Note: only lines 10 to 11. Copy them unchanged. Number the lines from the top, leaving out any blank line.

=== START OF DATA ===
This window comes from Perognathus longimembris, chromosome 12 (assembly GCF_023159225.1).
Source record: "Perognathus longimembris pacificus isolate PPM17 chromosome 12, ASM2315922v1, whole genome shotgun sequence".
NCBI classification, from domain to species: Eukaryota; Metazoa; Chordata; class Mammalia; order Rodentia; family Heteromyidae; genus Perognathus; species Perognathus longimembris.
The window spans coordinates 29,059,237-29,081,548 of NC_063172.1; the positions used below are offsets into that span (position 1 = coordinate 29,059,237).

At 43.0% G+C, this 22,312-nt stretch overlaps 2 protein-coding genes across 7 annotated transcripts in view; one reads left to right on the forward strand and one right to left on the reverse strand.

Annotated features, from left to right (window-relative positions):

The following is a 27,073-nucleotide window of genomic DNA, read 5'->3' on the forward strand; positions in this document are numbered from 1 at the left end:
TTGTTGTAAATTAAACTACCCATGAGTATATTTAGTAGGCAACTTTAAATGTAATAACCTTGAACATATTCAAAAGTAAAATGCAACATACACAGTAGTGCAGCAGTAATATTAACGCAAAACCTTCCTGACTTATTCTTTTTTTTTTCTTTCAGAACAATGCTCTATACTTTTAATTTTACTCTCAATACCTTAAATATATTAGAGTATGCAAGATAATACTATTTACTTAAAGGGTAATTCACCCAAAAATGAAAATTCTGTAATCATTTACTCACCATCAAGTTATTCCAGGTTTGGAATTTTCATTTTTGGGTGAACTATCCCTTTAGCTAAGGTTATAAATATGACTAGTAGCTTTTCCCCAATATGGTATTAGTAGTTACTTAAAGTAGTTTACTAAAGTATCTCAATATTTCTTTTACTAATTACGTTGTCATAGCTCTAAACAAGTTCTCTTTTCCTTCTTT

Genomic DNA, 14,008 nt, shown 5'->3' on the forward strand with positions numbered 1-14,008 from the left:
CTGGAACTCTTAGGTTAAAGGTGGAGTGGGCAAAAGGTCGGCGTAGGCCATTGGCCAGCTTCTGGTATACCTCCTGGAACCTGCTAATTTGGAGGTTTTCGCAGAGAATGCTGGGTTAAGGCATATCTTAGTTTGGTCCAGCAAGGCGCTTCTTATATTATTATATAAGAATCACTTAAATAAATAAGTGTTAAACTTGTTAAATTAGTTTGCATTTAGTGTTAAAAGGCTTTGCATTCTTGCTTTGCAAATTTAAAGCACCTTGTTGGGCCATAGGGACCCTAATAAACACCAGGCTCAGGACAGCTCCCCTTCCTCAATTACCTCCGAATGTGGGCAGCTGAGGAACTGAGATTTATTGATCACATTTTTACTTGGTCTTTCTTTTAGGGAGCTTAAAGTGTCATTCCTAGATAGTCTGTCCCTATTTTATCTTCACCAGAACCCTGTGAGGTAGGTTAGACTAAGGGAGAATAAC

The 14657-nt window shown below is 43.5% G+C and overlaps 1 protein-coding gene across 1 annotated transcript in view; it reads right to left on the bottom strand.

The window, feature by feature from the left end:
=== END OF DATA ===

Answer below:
CTGGAACTCTTAGGTTAAAGGTGGAGTGGGCAAAAGGTCGGCGTAGGCCATTGGCCAGCTTCTGGTATACCTCCTGGAACCTGCTAATTTGGAGGTTTTCGCAGAGAATGCTGGGTTAAGGCATATCTTAGTTTGGTCCAGCAAGGCGCTTCTTATATTATTATATAAGAATCACTTAAATAAATAAGTGTTAAACTTGTTAAATTAGTTTGCATTTAGTGTTAAAAGGCTTTGCATTCTTGCTTTGCAAATTTAAAGCACCTTGTTGGGCCATAGGGACCCTAATAAACACCAGGCTCAGGACAGCTCCCCTTCCTCAATTACCTCCGAATGTGGGCAGCTGAGGAACTGAGATTTATTGATCACATTTTTACTTGGTCTTTCTTTTAGGGAGCTTAAAGTGTCATTCCTAGATAGTCTGTCCCTATTTTATCTTCACCAGAACCCTGTGAGGTAGGTTAGACTAAGGGAGAATAAC

The 14657-nt window shown below is 43.5% G+C and overlaps 1 protein-coding gene across 1 annotated transcript in view; it reads right to left on the bottom strand.